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Dyslexia is defined as a general term for disorders that involve difficulty in learning to read or interpret words, letters and other symbols, but – and here’s the vital part – that do not affect general intelligence.
All too often, dyslexia is used as a synonym for stupidity, and dyslexic people are dim. This is absolutely not the case, and thankfully the general ignorance surrounding the condition appears to be disappearing. In fact, dyslexia is a recognised issue and the government has plenty to say on the subject.
The most important thing to do, if you suspect that your child may be dyslexic, is to fully understand the condition so that you can help them to learn in the best way for them, and they can achieve their full potential. And, of course, spot the signs as soon as possible, though assessments aren’t always conclusive before the age of seven.
Common signs of dyslexia
Here’s what to look out for:
- Jumbling up phrases, e.g. ‘par cark’
- Struggling with rhythmic movements, and clapping
- Holding cutlery in the incorrect hands
- Getting confused with directional words, like ‘in’ and ‘out; ‘up’ and ‘down’
- Having problems with following more than one instruction at a time
- Remembering which order the days of the week are in; or other sequences
- Family history of reading difficulties, or dyslexia
Get a diagnosis
Getting your child assessed for dyslexia might seem scary, but it’s an incredibly positive thing. Getting a diagnosis will allow your child’s teachers, family, and most of all themselves, to fully understand why they have trouble with certain things. For more information on the diagnosis process, read this article from the NHS website.
This means they can work on learning in a different way that’s better suited to their strengths and weaknesses, and they’re likely to feel much less stressed.
If your child feels down about being labelled, show them this list of amazing, successful people – most of which are considered geniuses – and point out that they were all dyslexic, or had traits associated with dyslexia, too. Being dyslexic does not mean that you won’t be successful – as these awesome people proved!
- Leonardo Da Vinci
- Muhammad Ali
- Roald Dahl
- Walt Disney
- Albert Einstein
- Bill Gates
- Fred Astaire
- Kiera Knightley
- Pablo Picasso
- Erin Brockovich
- George Washington
- Steven Spielberg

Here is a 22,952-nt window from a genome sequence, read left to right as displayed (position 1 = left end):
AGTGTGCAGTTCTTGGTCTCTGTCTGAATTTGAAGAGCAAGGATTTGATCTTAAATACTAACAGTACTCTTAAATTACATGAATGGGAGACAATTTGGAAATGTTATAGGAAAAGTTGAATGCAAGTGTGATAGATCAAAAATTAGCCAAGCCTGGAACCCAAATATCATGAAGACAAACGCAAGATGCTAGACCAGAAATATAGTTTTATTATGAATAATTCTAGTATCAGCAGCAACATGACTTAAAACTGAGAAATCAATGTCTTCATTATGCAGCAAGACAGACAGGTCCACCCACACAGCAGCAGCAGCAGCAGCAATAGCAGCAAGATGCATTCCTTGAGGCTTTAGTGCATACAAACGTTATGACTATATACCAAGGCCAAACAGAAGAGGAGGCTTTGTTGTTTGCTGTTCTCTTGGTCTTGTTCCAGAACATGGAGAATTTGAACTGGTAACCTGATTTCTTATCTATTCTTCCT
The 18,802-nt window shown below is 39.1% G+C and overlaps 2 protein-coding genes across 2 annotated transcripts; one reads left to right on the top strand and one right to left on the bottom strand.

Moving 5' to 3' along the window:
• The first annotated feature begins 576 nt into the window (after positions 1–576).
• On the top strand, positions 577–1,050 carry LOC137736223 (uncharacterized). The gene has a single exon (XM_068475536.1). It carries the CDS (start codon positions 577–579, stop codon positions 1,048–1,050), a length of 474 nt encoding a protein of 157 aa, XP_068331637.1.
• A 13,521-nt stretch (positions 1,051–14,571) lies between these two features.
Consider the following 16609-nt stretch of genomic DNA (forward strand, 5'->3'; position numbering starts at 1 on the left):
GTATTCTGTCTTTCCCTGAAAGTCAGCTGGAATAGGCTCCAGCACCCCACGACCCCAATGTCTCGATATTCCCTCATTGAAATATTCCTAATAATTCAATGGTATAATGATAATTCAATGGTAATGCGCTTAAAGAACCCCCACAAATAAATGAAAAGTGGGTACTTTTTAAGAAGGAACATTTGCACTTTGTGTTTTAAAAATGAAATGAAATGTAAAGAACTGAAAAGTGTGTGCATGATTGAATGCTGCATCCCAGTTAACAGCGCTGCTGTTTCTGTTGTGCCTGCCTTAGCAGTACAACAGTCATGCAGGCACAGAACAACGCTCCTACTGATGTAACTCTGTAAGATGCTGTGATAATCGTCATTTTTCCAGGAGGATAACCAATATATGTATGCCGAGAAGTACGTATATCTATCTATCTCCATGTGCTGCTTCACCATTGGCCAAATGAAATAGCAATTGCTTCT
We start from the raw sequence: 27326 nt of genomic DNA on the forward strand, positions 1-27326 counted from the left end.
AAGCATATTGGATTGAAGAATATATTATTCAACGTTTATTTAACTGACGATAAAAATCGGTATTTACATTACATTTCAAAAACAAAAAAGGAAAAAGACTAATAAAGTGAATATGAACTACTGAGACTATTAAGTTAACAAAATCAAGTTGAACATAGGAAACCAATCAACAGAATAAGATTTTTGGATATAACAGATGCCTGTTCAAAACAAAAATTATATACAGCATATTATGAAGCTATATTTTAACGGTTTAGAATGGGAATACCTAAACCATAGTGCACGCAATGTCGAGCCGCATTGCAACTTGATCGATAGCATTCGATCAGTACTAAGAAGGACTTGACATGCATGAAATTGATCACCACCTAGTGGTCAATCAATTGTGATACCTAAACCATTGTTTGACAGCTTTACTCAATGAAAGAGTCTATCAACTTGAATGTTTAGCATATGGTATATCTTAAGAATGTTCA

Work with teachers
Teachers are incredibly important figures in your child’s life, so a positive, communicative relationship between you could make a huge difference to your child’s education. Keep each other up to date on how your child is doing at school and at home, so that any issues are dealt with early and head on.
Make a point of meeting with any new teachers as early as possible to pass on this information. For further help you should also consider finding your local Parent Partnership Service.
It’s really important to remember that your child’s dyslexia is only one part of them. Children can often, unknowingly, be labelled by their families when they focus on one aspect of their personality – their prettiness, their ability with maths, their asthma, their dyslexia. This can be problematic, as it makes children feel limited. Treat the condition as just one part of them, and nothing more.
Time for fun
If the teaching methods in the classroom are tough for your child to grasp, and they have to work that bit harder than the other kids, they’ll need to let off steam when they arrive home. Make their home a haven where they can have lots of fun, and focus on their strengths. This means that they can relax when at home, and enjoy doing things that they’re good at.
Sometimes it will be necessary to work on tricky homework, but try to do this together and in short bursts. Also, as their parent, you’ll be able to tell when your child is up for a challenge, and when they really need a rest, so trust and follow your instinct.
A good night’s rest is important for any child, but even more so one who has worked twice as hard as others in their class. Make their bedroom a relaxing, inviting place to rest, and stick to a regular bedtime routine. Physical activity earlier in the day is also a good idea, as it will allow your child to let off some steam but also wear them out so they’ll go out like a light at bedtime.
About The Author
Thanks to James Radcliff from www.uktutors.com for this guest post. James is himself a tutor and a big fan of education. He loves maths and technology but he also enjoys learning languages and hopes that his own education will never end!